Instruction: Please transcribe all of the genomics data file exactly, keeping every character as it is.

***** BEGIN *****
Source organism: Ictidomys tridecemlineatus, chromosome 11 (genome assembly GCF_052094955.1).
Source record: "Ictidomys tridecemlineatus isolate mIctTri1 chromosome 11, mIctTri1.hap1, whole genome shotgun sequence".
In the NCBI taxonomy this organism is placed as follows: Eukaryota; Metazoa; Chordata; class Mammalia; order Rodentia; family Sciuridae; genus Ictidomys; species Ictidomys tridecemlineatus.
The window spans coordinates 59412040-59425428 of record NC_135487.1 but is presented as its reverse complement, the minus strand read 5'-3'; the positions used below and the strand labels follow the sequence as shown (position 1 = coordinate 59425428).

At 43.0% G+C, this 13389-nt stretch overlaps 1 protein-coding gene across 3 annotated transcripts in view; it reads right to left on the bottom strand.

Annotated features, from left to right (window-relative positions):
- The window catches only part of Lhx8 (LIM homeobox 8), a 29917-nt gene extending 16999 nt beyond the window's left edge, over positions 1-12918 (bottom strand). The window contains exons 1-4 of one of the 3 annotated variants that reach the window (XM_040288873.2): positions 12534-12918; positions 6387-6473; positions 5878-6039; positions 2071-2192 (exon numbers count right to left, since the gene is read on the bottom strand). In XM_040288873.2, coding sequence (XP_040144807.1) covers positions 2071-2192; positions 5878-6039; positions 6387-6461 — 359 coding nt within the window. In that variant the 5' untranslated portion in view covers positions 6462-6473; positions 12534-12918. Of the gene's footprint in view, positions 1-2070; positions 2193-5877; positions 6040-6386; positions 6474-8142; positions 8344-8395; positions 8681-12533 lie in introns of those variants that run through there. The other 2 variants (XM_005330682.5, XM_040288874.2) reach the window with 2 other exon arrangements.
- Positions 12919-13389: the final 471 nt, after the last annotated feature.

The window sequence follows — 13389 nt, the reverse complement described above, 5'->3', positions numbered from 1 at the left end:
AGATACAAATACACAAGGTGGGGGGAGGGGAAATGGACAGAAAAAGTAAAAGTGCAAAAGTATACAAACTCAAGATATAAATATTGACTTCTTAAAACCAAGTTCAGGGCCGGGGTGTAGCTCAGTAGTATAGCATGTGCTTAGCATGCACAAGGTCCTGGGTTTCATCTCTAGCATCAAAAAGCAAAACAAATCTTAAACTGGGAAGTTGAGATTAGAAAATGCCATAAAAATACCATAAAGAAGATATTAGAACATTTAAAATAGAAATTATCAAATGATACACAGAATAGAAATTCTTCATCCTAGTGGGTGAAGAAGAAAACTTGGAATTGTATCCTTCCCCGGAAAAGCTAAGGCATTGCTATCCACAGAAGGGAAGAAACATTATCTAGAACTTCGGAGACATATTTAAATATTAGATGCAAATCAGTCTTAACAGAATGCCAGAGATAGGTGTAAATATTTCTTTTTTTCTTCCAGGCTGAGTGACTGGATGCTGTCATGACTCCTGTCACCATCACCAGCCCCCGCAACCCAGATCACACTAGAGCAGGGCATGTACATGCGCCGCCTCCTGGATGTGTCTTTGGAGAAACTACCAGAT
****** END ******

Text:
Source organism: Ictidomys tridecemlineatus, chromosome 11 (genome assembly GCF_052094955.1).
Source record: "Ictidomys tridecemlineatus isolate mIctTri1 chromosome 11, mIctTri1.hap1, whole genome shotgun sequence".
In the NCBI taxonomy this organism is placed as follows: Eukaryota; Metazoa; Chordata; class Mammalia; order Rodentia; family Sciuridae; genus Ictidomys; species Ictidomys tridecemlineatus.
The window spans coordinates 59412040-59425428 of record NC_135487.1 but is presented as its reverse complement, the minus strand read 5'-3'; the positions used below and the strand labels follow the sequence as shown (position 1 = coordinate 59425428).

At 43.0% G+C, this 13389-nt stretch overlaps 1 protein-coding gene across 3 annotated transcripts in view; it reads right to left on the bottom strand.

Annotated features, from left to right (window-relative positions):
- The window catches only part of Lhx8 (LIM homeobox 8), a 29917-nt gene extending 16999 nt beyond the window's left edge, over positions 1-12918 (bottom strand). The window contains exons 1-4 of one of the 3 annotated variants that reach the window (XM_040288873.2): positions 12534-12918; positions 6387-6473; positions 5878-6039; positions 2071-2192 (exon numbers count right to left, since the gene is read on the bottom strand). In XM_040288873.2, coding sequence (XP_040144807.1) covers positions 2071-2192; positions 5878-6039; positions 6387-6461 — 359 coding nt within the window. In that variant the 5' untranslated portion in view covers positions 6462-6473; positions 12534-12918. Of the gene's footprint in view, positions 1-2070; positions 2193-5877; positions 6040-6386; positions 6474-8142; positions 8344-8395; positions 8681-12533 lie in introns of those variants that run through there. The other 2 variants (XM_005330682.5, XM_040288874.2) reach the window with 2 other exon arrangements.
- Positions 12919-13389: the final 471 nt, after the last annotated feature.

The window sequence follows — 13389 nt, the reverse complement described above, 5'->3', positions numbered from 1 at the left end:
AGATACAAATACACAAGGTGGGGGGAGGGGAAATGGACAGAAAAAGTAAAAGTGCAAAAGTATACAAACTCAAGATATAAATATTGACTTCTTAAAACCAAGTTCAGGGCCGGGGTGTAGCTCAGTAGTATAGCATGTGCTTAGCATGCACAAGGTCCTGGGTTTCATCTCTAGCATCAAAAAGCAAAACAAATCTTAAACTGGGAAGTTGAGATTAGAAAATGCCATAAAAATACCATAAAGAAGATATTAGAACATTTAAAATAGAAATTATCAAATGATACACAGAATAGAAATTCTTCATCCTAGTGGGTGAAGAAGAAAACTTGGAATTGTATCCTTCCCCGGAAAAGCTAAGGCATTGCTATCCACAGAAGGGAAGAAACATTATCTAGAACTTCGGAGACATATTTAAATATTAGATGCAAATCAGTCTTAACAGAATGCCAGAGATAGGTGTAAATATTTCTTTTTTTCTTCCAGGCTGAGTGACTGGATGCTGTCATGACTCCTGTCACCATCACCAGCCCCCGCAACCCAGATCACACTAGAGCAGGGCATGTACATGCGCCGCCTCCTGGATGTGTCTTTGGAGAAACTACCAGAT